I’m changing television shows for naming now. The new venue is Farscape, and this loom is Aeryn, who was played by Claudia Black. She was just as kick-ass as Zoe on Firefly, who was played by Gina Torres, who is married to Laurence Fishburne, Morpheus of The Matrix. I wouldn’t mind looking like either of those women. Sadly, I would have to lose quite a few pounds first. Sigh. Anyway, the one from Finniwig will probably be Chiana, or Zhan.
 
The sewing machine in the picture was my mom’s. It is out of its box for the first time in more than a year so that I can make another attempt at curtains. I am not looking forward to this. For one thing, I need to locate the manual, as it has been long enough that I can’t remember how to set the machine up! Thankfully, the curtains in question are for the playroom and Bryony’s room, which means that there will be few complaints about what they look like if they are not perfect. And they won’t be, because sewing is not my forte.
 
I’m having a hard time not starting on Aeryn right away, but I still have a sample on River that I should finish first. Should. We’ll see how long my willpower holds out.

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I tried to use the warping board again last night, this time following the photo tutorial made by a fellow Raveler. It went a bit better than the last one, but is still not perfect. As of this particular moment, I can say (with some emphasis!) that I officially do not¬†like warping the loom. I don’t dislike it enough to quit weaving, though, and it may be that as I get better at it I’ll start to enjoy it. If I ever get better at it. Right now, the outcome looks bleak, as far as that goes. I still managed to tangle the warp a bit as I wound it up on the beam, which means that even though the threads are in the right places on my side of the heddle, they aren’t on the back side, so when the shed is opened, there are threads that should be in either the up or down position but are instead floating in the middle, which is aggravating.¬†

Still, it could be worse. The previous warp, a nice, 3 yard long one, was such a mess that I finally just cut the gorram thing off. I saved the warp threads though. I might find another use for them later.

Among the yarns I got from Craigslist, there is a cone of a very pretty dark red or burgundy shot with silver. Before cutting off said last disastrous warp, I decided to experiment with this yarn. As yet, I only have the 8 dent reed that came with River. There are several others available, but they will have to wait until next month. So my warp threads were 8 WPI worsted weight acrylic baby yarn, the stuff ¬†carried at WalMart. This red/silver has no labels on it, but I can say it is a 30 WPI yarn. It’s so thin you could almost call it thread. In my experiment, I used it as weft. The experiment did not go well, which really wasn’t unexpected. This stuff simply could not be beaten enough to slide on the warp threads to lie side by side. I did several rows in hope of improvement, but no. ¬†I had a better chance of breaking the warp or the reed than I had of pushing the weft threads together. That ended that, but I learned something new.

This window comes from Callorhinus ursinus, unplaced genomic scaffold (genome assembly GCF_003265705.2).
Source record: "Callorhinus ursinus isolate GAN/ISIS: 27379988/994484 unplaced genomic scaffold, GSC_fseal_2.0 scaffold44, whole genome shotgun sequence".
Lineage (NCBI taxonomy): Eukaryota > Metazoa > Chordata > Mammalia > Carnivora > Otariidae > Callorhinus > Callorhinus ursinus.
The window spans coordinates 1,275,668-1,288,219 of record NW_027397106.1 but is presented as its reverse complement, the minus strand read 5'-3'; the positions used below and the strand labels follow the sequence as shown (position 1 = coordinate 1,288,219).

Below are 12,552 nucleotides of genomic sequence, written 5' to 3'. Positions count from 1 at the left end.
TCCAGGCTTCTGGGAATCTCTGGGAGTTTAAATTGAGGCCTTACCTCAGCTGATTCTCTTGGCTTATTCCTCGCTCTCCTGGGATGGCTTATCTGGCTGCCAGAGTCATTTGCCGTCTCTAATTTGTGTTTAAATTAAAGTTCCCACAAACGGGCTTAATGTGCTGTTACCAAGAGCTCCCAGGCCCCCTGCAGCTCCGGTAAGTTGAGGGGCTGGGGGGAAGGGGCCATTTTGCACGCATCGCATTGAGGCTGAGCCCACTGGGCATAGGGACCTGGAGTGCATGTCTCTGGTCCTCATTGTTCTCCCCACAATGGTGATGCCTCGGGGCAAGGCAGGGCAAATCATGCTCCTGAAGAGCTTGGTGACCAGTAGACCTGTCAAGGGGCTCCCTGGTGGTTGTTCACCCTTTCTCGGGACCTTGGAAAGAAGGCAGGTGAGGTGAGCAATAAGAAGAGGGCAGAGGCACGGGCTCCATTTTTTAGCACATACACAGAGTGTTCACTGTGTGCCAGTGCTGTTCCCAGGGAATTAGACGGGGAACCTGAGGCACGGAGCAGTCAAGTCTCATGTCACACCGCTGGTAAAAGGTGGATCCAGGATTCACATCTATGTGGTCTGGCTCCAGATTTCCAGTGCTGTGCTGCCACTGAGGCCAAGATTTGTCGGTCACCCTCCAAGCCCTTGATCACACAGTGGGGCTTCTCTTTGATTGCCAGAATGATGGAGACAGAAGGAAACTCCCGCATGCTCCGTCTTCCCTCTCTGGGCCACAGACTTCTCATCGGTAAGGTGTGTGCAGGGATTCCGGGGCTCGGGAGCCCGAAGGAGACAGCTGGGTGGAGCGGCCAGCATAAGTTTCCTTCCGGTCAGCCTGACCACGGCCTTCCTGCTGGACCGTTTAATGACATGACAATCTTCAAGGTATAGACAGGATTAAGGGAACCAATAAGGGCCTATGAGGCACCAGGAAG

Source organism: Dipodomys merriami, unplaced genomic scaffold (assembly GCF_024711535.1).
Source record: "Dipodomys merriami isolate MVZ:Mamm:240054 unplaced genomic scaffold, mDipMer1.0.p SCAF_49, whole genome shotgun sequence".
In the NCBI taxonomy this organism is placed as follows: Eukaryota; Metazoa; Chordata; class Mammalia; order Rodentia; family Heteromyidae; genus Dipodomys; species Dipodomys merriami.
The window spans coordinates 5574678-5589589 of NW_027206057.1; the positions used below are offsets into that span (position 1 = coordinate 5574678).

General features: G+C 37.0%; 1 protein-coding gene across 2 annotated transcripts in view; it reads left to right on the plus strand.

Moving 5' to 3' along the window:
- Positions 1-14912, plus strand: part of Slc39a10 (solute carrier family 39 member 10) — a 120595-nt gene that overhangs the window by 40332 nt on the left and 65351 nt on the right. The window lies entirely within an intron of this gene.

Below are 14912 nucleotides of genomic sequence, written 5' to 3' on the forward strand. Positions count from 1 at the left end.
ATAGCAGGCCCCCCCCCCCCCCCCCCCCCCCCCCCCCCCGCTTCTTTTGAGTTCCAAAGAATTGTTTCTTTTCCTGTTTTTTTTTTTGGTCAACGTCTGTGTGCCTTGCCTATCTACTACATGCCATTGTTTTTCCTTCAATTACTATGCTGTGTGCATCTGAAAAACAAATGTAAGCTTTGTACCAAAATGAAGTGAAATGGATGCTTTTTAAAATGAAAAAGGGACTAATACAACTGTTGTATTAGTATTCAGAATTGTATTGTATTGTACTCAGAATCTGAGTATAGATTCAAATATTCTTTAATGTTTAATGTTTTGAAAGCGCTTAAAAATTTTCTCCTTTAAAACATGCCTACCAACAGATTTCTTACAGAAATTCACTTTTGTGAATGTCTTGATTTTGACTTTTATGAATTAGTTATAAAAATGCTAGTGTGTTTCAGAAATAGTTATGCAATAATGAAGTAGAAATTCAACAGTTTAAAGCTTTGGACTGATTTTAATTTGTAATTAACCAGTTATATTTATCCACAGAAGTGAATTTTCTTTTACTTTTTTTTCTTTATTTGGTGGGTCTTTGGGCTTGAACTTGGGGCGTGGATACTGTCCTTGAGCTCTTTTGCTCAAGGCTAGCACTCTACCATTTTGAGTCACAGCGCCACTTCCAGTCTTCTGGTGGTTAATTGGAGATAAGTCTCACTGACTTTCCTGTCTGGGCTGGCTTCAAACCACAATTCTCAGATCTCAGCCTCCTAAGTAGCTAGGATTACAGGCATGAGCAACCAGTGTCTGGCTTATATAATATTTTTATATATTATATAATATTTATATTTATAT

My mother always told me I was hardheaded, and to an extent, she was right. I am. I probably could have asked a more experienced weaver about it and been told that it wouldn’t work, but I know myself well enough to know that even if I had been told, I would have tried it anyway, just to prove it to myself. And now I have, the experiment is over, and won’t be repeated.

The rest of today will be dedicated to actually doing my own laundry, which has piled up in the extreme, and to the logistics of how to hang Christmas lights around my front windows on the inside so they can be seen on the outside. Our tree has been up since the very beginning of December, and Aneira did most of the decorating, with Bryony’s “help”. Hubby isn’t fond of Christmas, but tolerates it because the rest of us love it, so the responsibility for figuring out the lights is entirely mine. He suggested pins, or tape, but I really don’t want tape residue all over the windows, or tiny holes everywhere. I may not have a choice, though. Or, I could leave well enough alone and just have the tree and stockings this year. We spent so much money on buying the house and moving–and all the problems that came with the house–that we were lucky to be able to buy the kids presents this year! So we bought the cheapest tree we could, with the intent of buying a bigger, better one next year, and covered the girls’ presents. Hubby and I get one gift each, which is perfectly all right with me!

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The scarf I made on River is done, and Aneira was so in love with it that I let her have it. It’s very strange: I used the same yarn that I used to make baby blankets, but what is very soft as a crocheted blanket becomes very stiff as a woven fabric. I didn’t expect that.